This is just a glimpse of the story of the man, William Wilberforce, who fought against slavery in England – a fight that took his entire political career, and much of his health and wellness.
He was such a brave man – to go against so many who were for slavery when it was such an acceptable, totally normal evil that had been absorbed into their society. And to stand the silence of those who in their hearts were against it, but would never dare speak publicly against it. Knowing it would be the cross of his life to bear, he did it anyway.
The image above is from the sweet movie “Amazing Grace 2006.” It’s a good synopsis of his political and personal life, with a focus on the kind of wife he had when he endured being an abolitionist.
The movie takes you through the passion of his youth,
the fever to want to change the world,
the anger that so many kept silent,
the recurring bouts of serious illness,
the feeling chosen for this task,
the believing he was failing… even failing God in fulfilling his task.
Wilberforce had a passion for his mission that caused him to fight for 20 years before seeing it ever come to fruition! He saw the abolitionist movement birth, then grow brighter like a flame… but then in the face of his country at war, he watched it’s supporters fall away, hide themselves in the hills, and refuse to support him publicly in the face of being labeled seditious. Close friends like William Pitt, the man who became Prime Minister at the age of 24, who encouraged him to consider his participation in the Abolitionist movement as a work of God, weren’t able to openly support him any longer.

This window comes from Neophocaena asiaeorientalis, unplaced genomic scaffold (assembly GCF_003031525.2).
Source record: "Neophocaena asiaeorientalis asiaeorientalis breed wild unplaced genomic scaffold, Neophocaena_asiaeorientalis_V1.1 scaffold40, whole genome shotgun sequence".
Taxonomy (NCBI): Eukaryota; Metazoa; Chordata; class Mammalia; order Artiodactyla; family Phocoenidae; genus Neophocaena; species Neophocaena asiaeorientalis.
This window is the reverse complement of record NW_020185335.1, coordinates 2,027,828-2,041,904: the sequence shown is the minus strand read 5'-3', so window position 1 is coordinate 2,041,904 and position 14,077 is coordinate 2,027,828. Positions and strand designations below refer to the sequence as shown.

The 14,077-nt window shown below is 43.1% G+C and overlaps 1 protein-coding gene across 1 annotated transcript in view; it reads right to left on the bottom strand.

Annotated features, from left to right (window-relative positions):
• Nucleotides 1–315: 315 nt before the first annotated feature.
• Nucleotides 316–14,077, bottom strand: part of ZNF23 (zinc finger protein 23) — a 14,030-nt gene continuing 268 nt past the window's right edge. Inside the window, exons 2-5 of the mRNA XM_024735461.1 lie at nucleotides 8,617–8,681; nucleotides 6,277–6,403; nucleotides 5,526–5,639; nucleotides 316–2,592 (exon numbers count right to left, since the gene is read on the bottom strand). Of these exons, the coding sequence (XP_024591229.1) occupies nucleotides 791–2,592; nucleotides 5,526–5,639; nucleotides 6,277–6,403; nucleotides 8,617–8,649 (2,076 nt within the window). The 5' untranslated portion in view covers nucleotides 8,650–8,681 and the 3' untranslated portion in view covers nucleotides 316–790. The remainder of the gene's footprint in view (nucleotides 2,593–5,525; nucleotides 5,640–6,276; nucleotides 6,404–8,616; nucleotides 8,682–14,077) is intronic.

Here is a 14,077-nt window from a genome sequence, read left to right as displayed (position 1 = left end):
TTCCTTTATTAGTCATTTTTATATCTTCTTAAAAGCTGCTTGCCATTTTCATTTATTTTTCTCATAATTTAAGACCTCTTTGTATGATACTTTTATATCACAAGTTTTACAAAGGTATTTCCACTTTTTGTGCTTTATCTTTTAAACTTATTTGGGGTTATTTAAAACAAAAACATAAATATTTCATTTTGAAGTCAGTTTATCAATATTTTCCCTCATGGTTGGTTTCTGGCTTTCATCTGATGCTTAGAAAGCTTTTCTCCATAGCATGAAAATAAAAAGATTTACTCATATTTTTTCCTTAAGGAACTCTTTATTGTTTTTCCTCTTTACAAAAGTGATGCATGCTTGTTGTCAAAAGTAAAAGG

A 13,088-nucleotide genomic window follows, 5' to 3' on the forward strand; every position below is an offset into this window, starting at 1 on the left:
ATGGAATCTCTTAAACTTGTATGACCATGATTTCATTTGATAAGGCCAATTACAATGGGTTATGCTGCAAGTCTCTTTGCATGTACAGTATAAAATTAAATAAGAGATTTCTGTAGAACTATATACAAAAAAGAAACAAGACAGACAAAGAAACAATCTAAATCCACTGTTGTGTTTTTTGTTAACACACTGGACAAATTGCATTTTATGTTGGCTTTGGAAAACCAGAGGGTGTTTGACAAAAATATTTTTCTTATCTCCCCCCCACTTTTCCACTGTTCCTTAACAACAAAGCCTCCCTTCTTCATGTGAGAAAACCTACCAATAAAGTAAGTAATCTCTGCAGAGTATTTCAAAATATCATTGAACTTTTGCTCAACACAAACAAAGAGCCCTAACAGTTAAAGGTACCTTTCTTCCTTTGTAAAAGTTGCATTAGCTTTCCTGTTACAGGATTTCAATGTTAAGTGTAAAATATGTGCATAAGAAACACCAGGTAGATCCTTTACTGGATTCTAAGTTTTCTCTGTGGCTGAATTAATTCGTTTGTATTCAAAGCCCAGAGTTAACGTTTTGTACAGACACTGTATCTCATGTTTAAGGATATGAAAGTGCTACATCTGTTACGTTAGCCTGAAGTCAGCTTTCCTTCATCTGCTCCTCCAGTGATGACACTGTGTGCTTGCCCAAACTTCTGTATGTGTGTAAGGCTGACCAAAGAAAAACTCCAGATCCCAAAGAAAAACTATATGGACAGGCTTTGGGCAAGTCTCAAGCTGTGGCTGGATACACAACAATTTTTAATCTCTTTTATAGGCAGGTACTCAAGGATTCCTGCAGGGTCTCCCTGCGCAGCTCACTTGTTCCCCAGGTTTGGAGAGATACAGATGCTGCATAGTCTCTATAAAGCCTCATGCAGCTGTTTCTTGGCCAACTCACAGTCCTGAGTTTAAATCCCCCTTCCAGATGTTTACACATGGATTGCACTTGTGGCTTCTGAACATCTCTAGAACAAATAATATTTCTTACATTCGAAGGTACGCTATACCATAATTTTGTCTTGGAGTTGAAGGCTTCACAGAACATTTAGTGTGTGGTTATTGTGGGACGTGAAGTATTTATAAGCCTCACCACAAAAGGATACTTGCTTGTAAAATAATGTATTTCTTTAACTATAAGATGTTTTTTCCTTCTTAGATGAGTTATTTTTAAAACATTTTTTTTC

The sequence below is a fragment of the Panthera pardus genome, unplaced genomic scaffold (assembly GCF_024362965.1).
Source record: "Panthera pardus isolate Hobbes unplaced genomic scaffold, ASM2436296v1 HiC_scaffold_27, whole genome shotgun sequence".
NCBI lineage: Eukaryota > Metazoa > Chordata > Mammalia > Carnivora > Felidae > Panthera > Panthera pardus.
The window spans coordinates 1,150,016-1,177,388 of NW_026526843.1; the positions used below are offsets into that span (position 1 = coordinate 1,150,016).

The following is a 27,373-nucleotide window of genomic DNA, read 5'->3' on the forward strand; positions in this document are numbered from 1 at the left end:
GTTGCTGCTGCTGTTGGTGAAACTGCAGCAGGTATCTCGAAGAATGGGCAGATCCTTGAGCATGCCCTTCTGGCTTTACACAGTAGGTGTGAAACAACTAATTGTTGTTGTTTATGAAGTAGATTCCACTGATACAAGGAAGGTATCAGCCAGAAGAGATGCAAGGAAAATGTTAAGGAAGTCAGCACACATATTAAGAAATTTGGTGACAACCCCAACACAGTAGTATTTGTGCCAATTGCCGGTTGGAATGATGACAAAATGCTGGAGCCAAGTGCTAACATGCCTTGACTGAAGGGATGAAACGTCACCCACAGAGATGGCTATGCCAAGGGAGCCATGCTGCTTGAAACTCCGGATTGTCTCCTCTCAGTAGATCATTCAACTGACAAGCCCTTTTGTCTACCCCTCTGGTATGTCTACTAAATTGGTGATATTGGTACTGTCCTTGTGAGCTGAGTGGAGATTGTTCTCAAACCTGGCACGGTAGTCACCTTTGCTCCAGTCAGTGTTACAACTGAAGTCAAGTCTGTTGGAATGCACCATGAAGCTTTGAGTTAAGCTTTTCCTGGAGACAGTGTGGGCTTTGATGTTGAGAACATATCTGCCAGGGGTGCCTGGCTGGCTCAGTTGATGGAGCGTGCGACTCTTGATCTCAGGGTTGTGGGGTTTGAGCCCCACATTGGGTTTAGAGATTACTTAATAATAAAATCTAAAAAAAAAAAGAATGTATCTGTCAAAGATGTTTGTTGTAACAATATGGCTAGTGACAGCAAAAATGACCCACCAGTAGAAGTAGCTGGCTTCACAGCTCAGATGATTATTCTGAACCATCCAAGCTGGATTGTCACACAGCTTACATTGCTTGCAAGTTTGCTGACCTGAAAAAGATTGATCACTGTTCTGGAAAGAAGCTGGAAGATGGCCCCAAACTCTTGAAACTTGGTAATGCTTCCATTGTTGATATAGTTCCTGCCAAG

Isolation fell way to dejection, which overtime, fell way to despair. His illness, caused by the immense stress of his mission, took over his mind and his body.
His friends and the people of his upper class were concerned that he was killing himself over his passion and mission. They also didn’t understand his fervor for God – as evangelicals were ridiculed and criticized harshly in those times, and distrusted as “radicals,” by his Tory party. The movie portrays his activities fairly accurately, based upon his diary entries.
He had so much opposition, that the great and renowned John Wesley, at the age of 87, wrote to him and said, “Unless God has raised you up for this very thing, you will be worn out by the opposition of man and devils. But if God be for you, who can be against you. . . .” .